After the Sassanids' victory over Roman troops in the Battle of Edessa in 260, the Palmyrenes first tried to get closer to the Persians. After the Persian King Shapur I rejected this request, the Palmyrene prince Septimius Odaenathus sided with Rome and attacked the Persians surprisingly and successfully. In doing so, he suddenly made the city an important power factor in the region and effectively independent. Survivors of the defeated Roman army joined Odaenathus and reinforced his army. After he defeated the usurper Quietus in 261, Emperor Gallienus appointed him corrector totius Orientis and thus effectively his deputy in this region. Between 262 and 266, the Palmyrene troops under Odaenathus conquered large parts of Mesopotamia from the Persians. During this time, Odaenathus formally subordinated himself to Rome, especially since the interests of the prince and the Roman emperor coincided: defending against the Persians and securing trade routes. However, Odaenathus gained a lot of influence, so that hidden tensions also became noticeable.

After the murder of Odaenathus in 267 (the background is unclear), his wife Zenobia continued the policy, but the resurgent Romans were apparently not prepared to simply transfer the father's special position to Odaenathus' son. An open military conflict broke out. Zenobia took control of Syria in the name of her son Vaballathus and also occupied the rich Roman province of Egypt in 270. When the Roman Emperor Aurelian attacked Palmyra in 272, Zenobia also had her son proclaimed emperor and took the title of Augusta herself. Aurelian defeated the Palmyrene troops at Immae near Antioch and again at Emesa and took Zenobia as a prisoner to Rome. During the Roman occupation, the population of Palmyra, which had initially been treated leniently, rose in a second revolt shortly afterwards under Septimius Antiochus. After its defeat, Palmyra was destroyed by the Romans. The territory temporarily controlled by Palmyra fell back to Rome and Persia.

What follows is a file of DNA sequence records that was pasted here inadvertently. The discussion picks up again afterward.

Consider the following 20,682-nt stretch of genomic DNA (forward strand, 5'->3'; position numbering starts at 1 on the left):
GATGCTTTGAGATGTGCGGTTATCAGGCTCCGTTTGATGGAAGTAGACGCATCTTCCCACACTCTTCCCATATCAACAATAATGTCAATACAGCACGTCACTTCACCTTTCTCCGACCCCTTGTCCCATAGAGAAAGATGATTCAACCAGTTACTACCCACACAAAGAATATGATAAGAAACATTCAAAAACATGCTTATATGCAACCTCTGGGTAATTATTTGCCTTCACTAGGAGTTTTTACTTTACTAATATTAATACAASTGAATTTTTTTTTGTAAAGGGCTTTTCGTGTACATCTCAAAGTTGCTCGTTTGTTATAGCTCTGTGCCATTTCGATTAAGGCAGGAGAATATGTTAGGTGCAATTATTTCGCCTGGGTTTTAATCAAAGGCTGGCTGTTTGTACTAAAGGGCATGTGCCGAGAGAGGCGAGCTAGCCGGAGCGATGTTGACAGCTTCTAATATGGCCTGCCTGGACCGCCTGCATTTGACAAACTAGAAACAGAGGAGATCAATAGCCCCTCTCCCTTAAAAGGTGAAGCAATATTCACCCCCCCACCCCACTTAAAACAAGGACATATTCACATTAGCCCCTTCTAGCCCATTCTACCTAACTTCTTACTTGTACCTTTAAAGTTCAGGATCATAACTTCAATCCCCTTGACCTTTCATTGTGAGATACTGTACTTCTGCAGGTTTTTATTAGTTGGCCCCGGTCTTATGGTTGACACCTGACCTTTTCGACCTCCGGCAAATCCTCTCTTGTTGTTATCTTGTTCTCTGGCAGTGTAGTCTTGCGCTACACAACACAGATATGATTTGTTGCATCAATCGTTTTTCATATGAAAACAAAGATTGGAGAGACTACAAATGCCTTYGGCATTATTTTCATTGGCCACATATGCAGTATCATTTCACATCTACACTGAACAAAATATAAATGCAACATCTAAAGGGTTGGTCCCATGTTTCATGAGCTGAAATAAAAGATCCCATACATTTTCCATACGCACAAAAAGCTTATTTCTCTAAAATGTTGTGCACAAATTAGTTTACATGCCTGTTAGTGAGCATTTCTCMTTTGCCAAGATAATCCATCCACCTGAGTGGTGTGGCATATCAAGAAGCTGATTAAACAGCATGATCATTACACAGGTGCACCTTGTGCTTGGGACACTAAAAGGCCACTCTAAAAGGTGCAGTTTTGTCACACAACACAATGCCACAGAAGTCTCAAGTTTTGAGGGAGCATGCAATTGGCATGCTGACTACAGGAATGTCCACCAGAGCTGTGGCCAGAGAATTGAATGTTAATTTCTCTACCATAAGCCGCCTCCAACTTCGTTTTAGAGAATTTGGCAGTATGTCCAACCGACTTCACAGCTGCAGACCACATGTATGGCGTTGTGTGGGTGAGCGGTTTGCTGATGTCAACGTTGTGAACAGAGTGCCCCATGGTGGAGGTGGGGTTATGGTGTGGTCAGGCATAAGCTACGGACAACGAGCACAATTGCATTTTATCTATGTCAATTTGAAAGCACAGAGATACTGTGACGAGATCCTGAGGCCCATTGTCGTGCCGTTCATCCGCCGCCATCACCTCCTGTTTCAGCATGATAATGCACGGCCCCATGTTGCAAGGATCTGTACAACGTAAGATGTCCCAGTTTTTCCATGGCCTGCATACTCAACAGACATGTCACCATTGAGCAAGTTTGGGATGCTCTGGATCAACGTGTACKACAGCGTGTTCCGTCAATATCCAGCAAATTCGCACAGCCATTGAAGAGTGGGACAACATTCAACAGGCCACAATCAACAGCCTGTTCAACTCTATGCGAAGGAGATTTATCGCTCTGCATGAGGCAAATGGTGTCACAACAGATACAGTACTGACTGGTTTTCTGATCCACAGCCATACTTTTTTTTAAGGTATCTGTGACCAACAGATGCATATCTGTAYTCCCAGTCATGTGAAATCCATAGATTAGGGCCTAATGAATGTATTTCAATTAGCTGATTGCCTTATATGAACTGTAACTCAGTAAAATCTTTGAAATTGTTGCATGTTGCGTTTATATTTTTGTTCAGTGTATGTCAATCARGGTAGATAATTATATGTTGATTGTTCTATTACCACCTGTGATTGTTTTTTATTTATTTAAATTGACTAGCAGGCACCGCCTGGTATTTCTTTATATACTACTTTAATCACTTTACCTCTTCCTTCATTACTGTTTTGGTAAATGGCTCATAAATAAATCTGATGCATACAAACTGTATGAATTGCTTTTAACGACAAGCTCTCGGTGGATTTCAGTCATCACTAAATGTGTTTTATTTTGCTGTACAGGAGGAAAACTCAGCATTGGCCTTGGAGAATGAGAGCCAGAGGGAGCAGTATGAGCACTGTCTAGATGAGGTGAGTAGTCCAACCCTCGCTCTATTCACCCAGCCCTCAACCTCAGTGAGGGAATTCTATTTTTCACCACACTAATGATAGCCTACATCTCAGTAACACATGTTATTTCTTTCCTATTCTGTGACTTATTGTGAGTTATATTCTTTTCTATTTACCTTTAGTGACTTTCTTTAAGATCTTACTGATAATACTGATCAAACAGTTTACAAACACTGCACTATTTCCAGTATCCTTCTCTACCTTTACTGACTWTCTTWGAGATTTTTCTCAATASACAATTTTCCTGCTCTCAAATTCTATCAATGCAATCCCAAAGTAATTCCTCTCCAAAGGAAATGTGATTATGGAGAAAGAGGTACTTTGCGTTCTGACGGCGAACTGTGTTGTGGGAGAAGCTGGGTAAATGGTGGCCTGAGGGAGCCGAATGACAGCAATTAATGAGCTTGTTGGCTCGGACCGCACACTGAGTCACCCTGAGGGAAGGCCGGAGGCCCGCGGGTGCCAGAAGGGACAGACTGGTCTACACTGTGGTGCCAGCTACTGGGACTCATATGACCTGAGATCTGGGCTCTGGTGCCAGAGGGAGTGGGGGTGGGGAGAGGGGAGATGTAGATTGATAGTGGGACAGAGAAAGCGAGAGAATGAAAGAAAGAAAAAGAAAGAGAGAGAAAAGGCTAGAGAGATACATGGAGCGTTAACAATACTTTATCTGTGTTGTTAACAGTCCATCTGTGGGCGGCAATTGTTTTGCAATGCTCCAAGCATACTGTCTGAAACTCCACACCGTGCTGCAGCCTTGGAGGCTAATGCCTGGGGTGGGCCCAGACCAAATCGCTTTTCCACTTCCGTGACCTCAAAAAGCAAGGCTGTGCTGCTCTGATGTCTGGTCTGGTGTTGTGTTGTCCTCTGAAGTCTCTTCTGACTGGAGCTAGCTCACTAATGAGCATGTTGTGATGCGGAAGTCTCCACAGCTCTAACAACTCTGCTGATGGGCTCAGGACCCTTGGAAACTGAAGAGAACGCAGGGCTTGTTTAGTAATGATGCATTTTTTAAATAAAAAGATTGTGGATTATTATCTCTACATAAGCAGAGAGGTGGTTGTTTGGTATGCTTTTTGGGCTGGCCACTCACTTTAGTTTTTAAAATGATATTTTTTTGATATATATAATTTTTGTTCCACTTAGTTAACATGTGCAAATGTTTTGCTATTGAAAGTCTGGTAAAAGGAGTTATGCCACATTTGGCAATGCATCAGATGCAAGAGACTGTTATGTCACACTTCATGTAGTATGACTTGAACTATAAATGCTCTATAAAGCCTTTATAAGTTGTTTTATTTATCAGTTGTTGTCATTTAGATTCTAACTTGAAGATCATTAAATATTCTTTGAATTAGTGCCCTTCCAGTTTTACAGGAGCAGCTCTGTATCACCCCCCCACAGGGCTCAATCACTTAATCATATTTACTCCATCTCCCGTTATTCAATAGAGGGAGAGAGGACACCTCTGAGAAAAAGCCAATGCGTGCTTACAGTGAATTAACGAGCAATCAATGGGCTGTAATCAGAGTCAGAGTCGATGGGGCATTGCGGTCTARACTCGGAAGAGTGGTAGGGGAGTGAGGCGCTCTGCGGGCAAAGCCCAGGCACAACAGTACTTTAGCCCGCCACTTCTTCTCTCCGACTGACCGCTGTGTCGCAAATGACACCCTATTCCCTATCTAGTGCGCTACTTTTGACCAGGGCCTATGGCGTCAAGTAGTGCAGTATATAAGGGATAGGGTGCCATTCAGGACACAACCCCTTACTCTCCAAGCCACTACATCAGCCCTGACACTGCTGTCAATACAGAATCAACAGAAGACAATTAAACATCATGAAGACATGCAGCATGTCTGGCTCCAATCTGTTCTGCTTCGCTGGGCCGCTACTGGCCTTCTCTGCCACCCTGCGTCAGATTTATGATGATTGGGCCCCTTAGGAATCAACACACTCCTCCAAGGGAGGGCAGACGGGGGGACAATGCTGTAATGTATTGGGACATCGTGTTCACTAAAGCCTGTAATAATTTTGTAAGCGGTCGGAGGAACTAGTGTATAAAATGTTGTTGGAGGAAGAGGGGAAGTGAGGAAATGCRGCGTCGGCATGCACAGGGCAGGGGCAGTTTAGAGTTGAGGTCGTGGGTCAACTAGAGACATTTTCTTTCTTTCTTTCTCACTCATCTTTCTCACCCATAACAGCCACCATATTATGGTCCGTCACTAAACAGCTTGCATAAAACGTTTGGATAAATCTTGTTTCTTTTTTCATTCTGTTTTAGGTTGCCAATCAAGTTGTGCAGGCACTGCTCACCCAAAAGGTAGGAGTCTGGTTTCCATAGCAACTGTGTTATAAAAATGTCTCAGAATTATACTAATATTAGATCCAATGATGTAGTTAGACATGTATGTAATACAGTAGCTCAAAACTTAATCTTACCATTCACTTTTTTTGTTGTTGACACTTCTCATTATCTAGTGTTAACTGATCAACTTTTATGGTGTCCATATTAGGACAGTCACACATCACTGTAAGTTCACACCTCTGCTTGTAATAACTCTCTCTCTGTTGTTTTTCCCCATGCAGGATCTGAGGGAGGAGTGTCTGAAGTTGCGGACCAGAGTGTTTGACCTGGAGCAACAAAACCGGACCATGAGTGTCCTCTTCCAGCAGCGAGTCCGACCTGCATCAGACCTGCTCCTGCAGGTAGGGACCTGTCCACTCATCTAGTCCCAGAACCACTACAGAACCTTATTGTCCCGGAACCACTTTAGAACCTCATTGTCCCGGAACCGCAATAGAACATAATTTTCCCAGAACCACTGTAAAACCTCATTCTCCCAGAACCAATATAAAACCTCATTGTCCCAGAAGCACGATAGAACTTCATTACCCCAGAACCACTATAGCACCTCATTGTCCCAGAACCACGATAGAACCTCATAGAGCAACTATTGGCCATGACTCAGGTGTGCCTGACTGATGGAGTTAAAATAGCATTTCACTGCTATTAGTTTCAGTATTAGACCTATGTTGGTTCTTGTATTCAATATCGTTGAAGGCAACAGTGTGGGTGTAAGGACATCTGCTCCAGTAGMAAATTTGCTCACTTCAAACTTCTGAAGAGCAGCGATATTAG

Emperor Diocletian had the city rebuilt in a much smaller size around 300 AD and built a Roman military camp here. Christianity also reached Palmyra, and the city became a bishop's seat in the early 4th century. The old Temple of Baal served as a church from the 5th century. In 527, the Eastern Roman Emperor Justinian I had Palmyra fortified again and stationed the dux of Emesa with troops here. But the city's time of prosperity was long over. In 634, Islam came to Palmyra with the Arabs, and after 636 the settlement finally passed from Eastern Roman hands to that of the Muslims, who built a mountain fortress near the city. As a result, most of the residents left the place, which had become meaningless.